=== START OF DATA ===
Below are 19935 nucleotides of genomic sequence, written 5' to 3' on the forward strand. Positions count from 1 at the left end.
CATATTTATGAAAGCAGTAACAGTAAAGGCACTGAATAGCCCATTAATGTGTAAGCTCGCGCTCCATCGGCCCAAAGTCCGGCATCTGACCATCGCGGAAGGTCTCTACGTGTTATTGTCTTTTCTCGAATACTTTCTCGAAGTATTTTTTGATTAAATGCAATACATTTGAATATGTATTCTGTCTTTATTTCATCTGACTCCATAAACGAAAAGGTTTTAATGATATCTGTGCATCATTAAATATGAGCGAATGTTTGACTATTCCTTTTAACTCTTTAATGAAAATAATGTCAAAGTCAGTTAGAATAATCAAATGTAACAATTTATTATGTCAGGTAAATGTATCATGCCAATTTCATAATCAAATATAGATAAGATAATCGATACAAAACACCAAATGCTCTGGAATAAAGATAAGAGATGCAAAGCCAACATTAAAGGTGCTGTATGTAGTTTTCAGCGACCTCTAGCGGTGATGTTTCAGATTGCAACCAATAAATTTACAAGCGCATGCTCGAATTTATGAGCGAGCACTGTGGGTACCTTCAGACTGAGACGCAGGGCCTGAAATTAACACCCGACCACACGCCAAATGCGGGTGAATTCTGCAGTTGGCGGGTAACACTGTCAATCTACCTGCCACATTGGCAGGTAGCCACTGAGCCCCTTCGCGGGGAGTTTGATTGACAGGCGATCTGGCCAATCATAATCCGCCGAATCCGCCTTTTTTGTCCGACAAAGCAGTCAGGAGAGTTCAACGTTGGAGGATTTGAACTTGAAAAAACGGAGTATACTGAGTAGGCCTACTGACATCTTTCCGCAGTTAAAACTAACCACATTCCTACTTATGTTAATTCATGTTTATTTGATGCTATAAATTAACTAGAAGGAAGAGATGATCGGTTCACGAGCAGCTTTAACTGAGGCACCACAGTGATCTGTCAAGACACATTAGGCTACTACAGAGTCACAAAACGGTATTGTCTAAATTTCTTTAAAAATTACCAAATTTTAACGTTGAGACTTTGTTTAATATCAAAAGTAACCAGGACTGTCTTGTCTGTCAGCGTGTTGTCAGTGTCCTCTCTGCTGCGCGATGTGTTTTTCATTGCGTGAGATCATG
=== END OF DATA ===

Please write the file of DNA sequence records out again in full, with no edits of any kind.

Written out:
Below are 19935 nucleotides of genomic sequence, written 5' to 3' on the forward strand. Positions count from 1 at the left end.
CATATTTATGAAAGCAGTAACAGTAAAGGCACTGAATAGCCCATTAATGTGTAAGCTCGCGCTCCATCGGCCCAAAGTCCGGCATCTGACCATCGCGGAAGGTCTCTACGTGTTATTGTCTTTTCTCGAATACTTTCTCGAAGTATTTTTTGATTAAATGCAATACATTTGAATATGTATTCTGTCTTTATTTCATCTGACTCCATAAACGAAAAGGTTTTAATGATATCTGTGCATCATTAAATATGAGCGAATGTTTGACTATTCCTTTTAACTCTTTAATGAAAATAATGTCAAAGTCAGTTAGAATAATCAAATGTAACAATTTATTATGTCAGGTAAATGTATCATGCCAATTTCATAATCAAATATAGATAAGATAATCGATACAAAACACCAAATGCTCTGGAATAAAGATAAGAGATGCAAAGCCAACATTAAAGGTGCTGTATGTAGTTTTCAGCGACCTCTAGCGGTGATGTTTCAGATTGCAACCAATAAATTTACAAGCGCATGCTCGAATTTATGAGCGAGCACTGTGGGTACCTTCAGACTGAGACGCAGGGCCTGAAATTAACACCCGACCACACGCCAAATGCGGGTGAATTCTGCAGTTGGCGGGTAACACTGTCAATCTACCTGCCACATTGGCAGGTAGCCACTGAGCCCCTTCGCGGGGAGTTTGATTGACAGGCGATCTGGCCAATCATAATCCGCCGAATCCGCCTTTTTTGTCCGACAAAGCAGTCAGGAGAGTTCAACGTTGGAGGATTTGAACTTGAAAAAACGGAGTATACTGAGTAGGCCTACTGACATCTTTCCGCAGTTAAAACTAACCACATTCCTACTTATGTTAATTCATGTTTATTTGATGCTATAAATTAACTAGAAGGAAGAGATGATCGGTTCACGAGCAGCTTTAACTGAGGCACCACAGTGATCTGTCAAGACACATTAGGCTACTACAGAGTCACAAAACGGTATTGTCTAAATTTCTTTAAAAATTACCAAATTTTAACGTTGAGACTTTGTTTAATATCAAAAGTAACCAGGACTGTCTTGTCTGTCAGCGTGTTGTCAGTGTCCTCTCTGCTGCGCGATGTGTTTTTCATTGCGTGAGATCATG